- Wear disposable gloves, as provided in the laboratory, when handling hazardous materials. Remove the gloves before exiting the laboratory.
- Wear a full-length, long-sleeved laboratory coat or chemical-resistant apron.
- Wear shoes that adequately cover the whole foot; low-heeled shoes with non-slip soles are preferable. Do not wear sandals, open-toed shoes, open-backed shoes, or high-heeled shoes in the laboratory.
- Avoid wearing shirts exposing the torso, shorts, or short skirts; long pants that completely cover the legs are preferable.
- Secure long hair and loose clothing (especially loose long sleeves, neck ties, or scarves).
- Remove jewelry (especially dangling jewelry).
- Synthetic finger nails are not recommended in the laboratory; they are made of extremely flammable polymers which can burn to completion and are not easily extinguished.
- Keep your hands away from your face, eyes, mouth, and body while using chemicals.
- Food and drink, open or closed, should never be brought into the laboratory or chemical storage area.
- Never use laboratory glassware for eating or drinking purposes.
- Do not apply cosmetics while in the laboratory or storage area.
- Wash hands after removing gloves, and before leaving the laboratory.
- Remove any protective equipment (i.e., gloves, lab coat or apron, chemical splash goggles) before leaving the laboratory.
- Know the location of all the exits in the laboratory and building.
- Know the location of the emergency phone.
- Know the location of and know how to operate the following:
- Fire extinguishers
- Alarm systems with pull stations
- Fire blankets
- Eye washes
- First-aid kits
- Deluge safety showers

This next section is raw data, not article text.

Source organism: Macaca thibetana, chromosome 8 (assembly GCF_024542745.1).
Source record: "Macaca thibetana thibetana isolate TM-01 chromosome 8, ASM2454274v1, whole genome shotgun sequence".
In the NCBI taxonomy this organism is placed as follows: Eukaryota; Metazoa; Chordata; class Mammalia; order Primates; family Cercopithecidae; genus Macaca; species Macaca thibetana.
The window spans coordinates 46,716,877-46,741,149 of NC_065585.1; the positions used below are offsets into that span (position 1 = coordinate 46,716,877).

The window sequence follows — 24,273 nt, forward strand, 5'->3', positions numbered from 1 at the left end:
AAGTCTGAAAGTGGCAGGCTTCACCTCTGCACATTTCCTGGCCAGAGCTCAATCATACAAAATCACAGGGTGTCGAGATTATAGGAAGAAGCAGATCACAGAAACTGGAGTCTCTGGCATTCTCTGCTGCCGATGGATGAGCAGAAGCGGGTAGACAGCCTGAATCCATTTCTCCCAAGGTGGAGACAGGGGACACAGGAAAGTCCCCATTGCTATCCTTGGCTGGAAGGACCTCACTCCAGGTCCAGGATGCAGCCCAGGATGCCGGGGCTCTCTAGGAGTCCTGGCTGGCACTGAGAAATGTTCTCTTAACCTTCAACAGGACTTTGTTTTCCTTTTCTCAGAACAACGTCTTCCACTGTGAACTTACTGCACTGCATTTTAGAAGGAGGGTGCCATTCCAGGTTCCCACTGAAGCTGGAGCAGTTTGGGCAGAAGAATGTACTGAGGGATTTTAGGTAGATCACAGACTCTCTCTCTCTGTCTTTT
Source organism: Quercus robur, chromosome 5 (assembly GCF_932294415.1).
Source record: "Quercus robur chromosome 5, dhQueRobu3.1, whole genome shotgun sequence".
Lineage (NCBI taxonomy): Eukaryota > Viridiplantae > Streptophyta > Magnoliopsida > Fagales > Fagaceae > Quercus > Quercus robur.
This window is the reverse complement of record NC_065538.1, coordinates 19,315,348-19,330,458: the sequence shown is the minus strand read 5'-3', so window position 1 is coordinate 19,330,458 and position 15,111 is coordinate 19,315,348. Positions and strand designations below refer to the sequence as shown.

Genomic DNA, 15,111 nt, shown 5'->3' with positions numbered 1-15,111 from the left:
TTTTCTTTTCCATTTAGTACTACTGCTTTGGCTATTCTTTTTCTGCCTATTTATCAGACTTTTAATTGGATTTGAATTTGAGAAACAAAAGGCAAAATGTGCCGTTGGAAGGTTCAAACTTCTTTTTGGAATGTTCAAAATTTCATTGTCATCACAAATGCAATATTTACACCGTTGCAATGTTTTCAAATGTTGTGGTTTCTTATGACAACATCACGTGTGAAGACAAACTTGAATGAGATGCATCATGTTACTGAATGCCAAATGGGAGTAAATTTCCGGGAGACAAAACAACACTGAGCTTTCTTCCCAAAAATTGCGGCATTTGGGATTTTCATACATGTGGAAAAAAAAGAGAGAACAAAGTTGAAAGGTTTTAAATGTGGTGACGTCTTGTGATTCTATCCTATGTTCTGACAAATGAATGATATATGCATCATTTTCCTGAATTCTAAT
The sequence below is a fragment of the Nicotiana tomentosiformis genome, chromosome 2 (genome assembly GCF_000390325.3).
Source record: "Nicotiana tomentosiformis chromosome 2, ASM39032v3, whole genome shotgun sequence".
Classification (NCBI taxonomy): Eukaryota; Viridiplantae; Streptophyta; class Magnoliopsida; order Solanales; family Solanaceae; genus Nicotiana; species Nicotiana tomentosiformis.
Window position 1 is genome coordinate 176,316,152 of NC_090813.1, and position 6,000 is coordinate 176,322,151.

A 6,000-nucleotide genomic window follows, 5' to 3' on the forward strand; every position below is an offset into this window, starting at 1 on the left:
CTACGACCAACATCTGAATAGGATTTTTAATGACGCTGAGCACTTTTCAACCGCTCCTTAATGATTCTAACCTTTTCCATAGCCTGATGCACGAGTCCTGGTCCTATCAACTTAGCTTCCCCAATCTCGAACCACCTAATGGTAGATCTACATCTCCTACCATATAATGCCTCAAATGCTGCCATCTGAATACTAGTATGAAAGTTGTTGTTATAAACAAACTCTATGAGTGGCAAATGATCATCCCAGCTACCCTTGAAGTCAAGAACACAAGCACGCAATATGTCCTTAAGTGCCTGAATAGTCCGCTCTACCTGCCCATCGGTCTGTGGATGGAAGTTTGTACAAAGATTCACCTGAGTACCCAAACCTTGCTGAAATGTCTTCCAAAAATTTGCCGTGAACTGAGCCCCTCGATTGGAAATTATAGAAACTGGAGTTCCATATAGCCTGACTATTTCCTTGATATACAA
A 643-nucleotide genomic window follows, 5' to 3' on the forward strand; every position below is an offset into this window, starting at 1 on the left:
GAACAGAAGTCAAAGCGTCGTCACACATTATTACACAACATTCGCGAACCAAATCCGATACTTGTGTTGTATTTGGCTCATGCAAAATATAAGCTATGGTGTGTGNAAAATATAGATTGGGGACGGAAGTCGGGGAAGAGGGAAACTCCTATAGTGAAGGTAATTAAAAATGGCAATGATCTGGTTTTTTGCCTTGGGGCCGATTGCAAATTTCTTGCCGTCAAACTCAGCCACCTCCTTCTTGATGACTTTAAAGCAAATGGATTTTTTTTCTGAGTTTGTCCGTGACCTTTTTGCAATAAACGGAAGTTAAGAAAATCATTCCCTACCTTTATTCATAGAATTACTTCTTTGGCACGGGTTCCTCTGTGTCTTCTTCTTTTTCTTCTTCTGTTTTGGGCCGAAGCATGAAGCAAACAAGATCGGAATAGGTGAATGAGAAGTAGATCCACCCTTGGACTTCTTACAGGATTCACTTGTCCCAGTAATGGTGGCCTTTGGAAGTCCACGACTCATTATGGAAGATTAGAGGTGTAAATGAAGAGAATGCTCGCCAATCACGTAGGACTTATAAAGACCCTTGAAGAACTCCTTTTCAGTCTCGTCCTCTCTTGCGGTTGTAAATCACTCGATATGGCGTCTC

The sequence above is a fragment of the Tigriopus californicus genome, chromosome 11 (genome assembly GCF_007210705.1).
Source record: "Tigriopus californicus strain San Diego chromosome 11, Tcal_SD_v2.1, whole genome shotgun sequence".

- In case of an emergency or accident, follow the established emergency plan as explained by the teacher and evacuate the building via the nearest exit.
- Check the label to verify it is the correct substance before using it.
- Wear appropriate chemical resistant gloves before handling chemicals. Gloves are not universally protective against all chemicals.
- If you transfer chemicals from their original containers, label chemical containers as to the contents, concentration, hazard, date, and your initials.
- Always use a spatula or scoopula to remove a solid reagent from a container.
- Do not directly touch any chemical with your hands.
- Never use a metal spatula when working with peroxides. Metals will decompose explosively with peroxides.
- Hold containers away from the body when transferring a chemical or solution from one container to another.
- Use a hot water bath to heat flammable liquids. Never heat directly with a flame.
- Add concentrated acid to water slowly. Never add water to a concentrated acid.
- Weigh out or remove only the amount of chemical you will need. Do not return the excess to its original container, but properly dispose of it in the appropriate waste container.
- Never touch, taste, or smell any reagents.
- Never place the container directly under your nose and inhale the vapors.
- Never mix or use chemicals not called for in the laboratory exercise.
- Use the laboratory chemical hood, if available, when there is a possibility of release of toxic chemical vapors, dust, or gases. When using a hood, the sash opening should be kept at a minimum to protect the user and to ensure efficient operation of the hood. Keep your head and body outside of the hood face. Chemicals and equipment should be placed at least six inches within the hood to ensure proper air flow.
- Clean up all spills properly and promptly as instructed by the teacher.
- Dispose of chemicals as instructed by the teacher.
- When transporting chemicals (especially 250 mL or more), place the immediate container in a secondary container or bucket (rubber, metal or plastic) designed to be carried and large enough to hold the entire contents of the chemical.
- Never handle bottles that are wet or too heavy for you.
- Use equipment (glassware, Bunsen burner, etc.) in the correct way, as indicated by the teacher.
NIOSH Publication No. 2007-107